Recruitment & Retention Opinion

Organizational Structures and Organizational Change

By Emily Douglas-McNab — April 30, 2012 4 min read
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Organizational change is complex. Success depends upon the extent to which the structure of the organization matches its practices, processes, people, measures, and messages. It is also important to understand the driving forces behind the need for change and the shifts that must occur for it to take hold.

Businesses, non-profits, school districts, government agencies, and other organizations decide to change for a variety of reasons, including to increase flexibility, encourage innovation, tackle spending more effectively, meet the needs of employees and customers, outperform competitors, improve organizational effectiveness, and quickly adapt to a changing environment. They also choose different organizational models based on the competitive environment, their internal structure and size, education and maturity level of the workforce, existing culture, and other factors.

We see two main organizational structures in public education, functional and divisional. Functional organizations are segmented by key functions or operations. For example, activities related to marketing, human resources, technology, finance, and operations are grouped into their respective departments. The advantages include clear reporting and hierarchical structures within each department as well as employees of similar educational backgrounds and experience levels working together. It can also make it easier to track spending or service levels of specific departments and individuals. However, a functional structure can cause departments to become short-sighted and siloed, leading to incompatible work styles and poor communication between different areas of the organization. Functional organizations are also known to be slow-moving when it comes to innovation or environmental change and often replicate efforts.

Divisional organizations are also known as a “product line structure” or “service line structure.” Employees in a divisional structure are grouped into divisions that contain all the necessary resources and functions to operate as a separate “business,” including their own marketing, human resources, technology, finance, and operational staff.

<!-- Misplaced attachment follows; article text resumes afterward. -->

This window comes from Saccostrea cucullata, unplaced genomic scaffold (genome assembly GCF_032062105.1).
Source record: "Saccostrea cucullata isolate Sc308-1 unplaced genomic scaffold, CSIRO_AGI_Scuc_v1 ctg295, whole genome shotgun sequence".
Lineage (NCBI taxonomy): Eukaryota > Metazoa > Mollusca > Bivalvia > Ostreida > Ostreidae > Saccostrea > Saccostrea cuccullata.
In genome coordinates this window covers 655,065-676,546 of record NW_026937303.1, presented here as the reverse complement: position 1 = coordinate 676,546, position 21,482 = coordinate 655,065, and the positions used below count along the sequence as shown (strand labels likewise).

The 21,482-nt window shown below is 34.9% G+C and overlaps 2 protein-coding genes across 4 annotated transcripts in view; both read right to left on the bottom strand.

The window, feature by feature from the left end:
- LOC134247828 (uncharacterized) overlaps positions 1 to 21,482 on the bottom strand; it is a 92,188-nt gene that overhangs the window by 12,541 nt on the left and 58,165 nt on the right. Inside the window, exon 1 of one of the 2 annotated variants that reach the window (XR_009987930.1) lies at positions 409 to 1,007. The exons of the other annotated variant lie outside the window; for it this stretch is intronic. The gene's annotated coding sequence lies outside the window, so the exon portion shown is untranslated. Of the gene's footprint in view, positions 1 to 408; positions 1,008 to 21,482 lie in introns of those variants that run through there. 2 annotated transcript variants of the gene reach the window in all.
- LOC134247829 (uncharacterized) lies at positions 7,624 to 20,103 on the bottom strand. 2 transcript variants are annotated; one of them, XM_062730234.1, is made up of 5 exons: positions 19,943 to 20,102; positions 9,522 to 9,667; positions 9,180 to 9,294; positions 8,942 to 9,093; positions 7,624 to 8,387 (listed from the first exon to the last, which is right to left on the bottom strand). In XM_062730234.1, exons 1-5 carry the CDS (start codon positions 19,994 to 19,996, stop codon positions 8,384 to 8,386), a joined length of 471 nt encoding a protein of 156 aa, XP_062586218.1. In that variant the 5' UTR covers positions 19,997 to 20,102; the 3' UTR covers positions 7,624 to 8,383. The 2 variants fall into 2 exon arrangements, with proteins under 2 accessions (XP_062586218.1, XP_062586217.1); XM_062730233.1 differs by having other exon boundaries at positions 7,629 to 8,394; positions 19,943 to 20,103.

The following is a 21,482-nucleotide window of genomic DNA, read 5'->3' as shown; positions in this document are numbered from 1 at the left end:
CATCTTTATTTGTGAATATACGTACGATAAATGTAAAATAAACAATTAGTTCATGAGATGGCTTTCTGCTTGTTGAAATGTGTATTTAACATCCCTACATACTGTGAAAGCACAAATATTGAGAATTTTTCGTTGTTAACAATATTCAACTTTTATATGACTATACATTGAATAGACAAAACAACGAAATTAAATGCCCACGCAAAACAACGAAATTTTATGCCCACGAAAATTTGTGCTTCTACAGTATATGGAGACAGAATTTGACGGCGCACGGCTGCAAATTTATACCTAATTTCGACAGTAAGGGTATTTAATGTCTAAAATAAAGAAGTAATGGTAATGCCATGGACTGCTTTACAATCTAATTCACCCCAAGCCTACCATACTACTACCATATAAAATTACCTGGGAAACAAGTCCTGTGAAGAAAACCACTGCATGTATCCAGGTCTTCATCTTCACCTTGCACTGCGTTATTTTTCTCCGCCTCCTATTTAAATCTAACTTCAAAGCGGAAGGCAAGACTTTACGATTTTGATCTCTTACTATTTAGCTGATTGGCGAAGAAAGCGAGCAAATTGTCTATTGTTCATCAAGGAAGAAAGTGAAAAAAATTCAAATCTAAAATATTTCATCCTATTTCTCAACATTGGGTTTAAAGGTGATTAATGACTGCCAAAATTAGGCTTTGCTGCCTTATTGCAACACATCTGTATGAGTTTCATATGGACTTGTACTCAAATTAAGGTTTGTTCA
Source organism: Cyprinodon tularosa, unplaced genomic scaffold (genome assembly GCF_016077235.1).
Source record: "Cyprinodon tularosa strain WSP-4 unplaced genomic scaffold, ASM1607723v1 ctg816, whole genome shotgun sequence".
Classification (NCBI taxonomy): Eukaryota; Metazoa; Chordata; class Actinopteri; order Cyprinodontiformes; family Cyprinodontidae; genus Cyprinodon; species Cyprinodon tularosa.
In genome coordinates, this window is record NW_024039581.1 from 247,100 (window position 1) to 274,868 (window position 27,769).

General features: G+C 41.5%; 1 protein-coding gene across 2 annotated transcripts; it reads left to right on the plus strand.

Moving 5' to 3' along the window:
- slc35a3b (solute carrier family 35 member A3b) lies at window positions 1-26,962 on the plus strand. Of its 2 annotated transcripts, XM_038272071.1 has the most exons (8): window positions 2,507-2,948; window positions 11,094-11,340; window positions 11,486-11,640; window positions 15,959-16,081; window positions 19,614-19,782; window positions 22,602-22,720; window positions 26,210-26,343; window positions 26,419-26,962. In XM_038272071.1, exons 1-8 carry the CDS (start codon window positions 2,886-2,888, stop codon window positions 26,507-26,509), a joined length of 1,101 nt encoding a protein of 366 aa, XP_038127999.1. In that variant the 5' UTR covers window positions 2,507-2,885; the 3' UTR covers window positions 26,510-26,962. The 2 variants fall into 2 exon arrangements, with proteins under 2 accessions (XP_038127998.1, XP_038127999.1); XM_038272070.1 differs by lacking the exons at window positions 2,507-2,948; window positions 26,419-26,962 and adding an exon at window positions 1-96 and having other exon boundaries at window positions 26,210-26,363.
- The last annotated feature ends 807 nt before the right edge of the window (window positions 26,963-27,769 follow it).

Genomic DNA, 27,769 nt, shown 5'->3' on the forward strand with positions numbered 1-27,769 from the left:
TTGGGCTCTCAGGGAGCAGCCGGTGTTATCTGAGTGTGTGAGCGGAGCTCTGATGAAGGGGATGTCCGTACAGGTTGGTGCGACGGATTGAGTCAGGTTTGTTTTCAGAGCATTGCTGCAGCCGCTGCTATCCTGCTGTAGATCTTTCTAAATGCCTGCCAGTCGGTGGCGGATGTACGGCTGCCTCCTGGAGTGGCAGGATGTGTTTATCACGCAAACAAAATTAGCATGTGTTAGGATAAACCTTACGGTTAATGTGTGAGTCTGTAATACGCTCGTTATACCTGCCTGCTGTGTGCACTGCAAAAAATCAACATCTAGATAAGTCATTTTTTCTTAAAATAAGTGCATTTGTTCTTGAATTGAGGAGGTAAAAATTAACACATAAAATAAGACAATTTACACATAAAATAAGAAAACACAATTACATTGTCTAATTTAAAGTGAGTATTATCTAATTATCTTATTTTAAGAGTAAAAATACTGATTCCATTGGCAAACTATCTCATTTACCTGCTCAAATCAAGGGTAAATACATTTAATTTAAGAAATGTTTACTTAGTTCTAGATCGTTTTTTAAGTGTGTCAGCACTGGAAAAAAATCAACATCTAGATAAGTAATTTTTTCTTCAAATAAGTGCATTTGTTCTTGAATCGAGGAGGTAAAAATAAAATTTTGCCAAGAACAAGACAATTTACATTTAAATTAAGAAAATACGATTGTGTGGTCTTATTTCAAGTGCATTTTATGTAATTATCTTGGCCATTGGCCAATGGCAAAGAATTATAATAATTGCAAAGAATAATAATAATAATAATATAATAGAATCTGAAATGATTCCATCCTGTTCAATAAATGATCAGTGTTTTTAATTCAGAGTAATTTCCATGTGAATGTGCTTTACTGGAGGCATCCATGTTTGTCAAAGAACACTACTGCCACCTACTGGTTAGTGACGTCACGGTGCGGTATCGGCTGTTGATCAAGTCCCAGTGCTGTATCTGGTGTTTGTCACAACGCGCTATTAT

A divisional structure makes it relatively easy for organizations to evaluate and reward the performance of divisions and their managers, and to assign rewards in a way that is closely linked to their performance. Positively and negatively, divisional structures allow for decentralized decision making, which tends to occur quickly and allows leaders with specific expertise to make key strategic decisions in their area. The potential drawbacks to this model include duplication of efforts and a lack of horizontal communication from division to division. Also, division managers may be charged with making decisions that are not necessarily in their realm of expertise.

Public schools have traditionally operated under a functional structure with separate departments for HR, communications, finance, operations, transportation, etc. But, I am seeing more districts add divisionally-focused groups to their functional organization.

What does this hybrid organizational approach look like? Some school districts have begun to create ‘super-departments,’ such as the Office of Performance Management (OPM). The OPM contains all the traditional functions of the human resources department but also has subject matter experts as well as marketing, HR, technology, and operations staff.
Why reorganize? Some say flexibility. Some say strategic focus. More frequently than not, I see these ‘super departments’ developed using resources from grants. Like a complete reorganization, this hybrid approach can cause friction as the new “division” works to fit in socially, politically, and economically.
Does reorganization mean firing people? Not necessarily. But organizational change does carry that stigma.
What organizational structure is best when it comes to functional versus divisional? There is no correct answer. Some businesses will reorganize every 7-10 years, shifting from a functional structure to a divisional structure and then back to a functional structure (or even a matrix structure).
How does organizational change involve talent managers? Typically, the HR group works with executive staff to layout the reorganization and ‘move’ the appropriate people, processes, and programs.

Ultimately, the decision on when, why, and how to reorganization rests with the school district as to which approach best fits with their organizational strategy, funding structure, and educational-improvement goals. Organizational change is never easy for the people drawing up the new plans or for the staff responsible for implementing them. The process requires strong leadership, collaboration, and ongoing communication with stakeholders, and the structure must align with the district’s practices, processes, people, measures, and messages.

For more information on talent management and change management, you can follow me on Twitter: @EmilyDouglasHC

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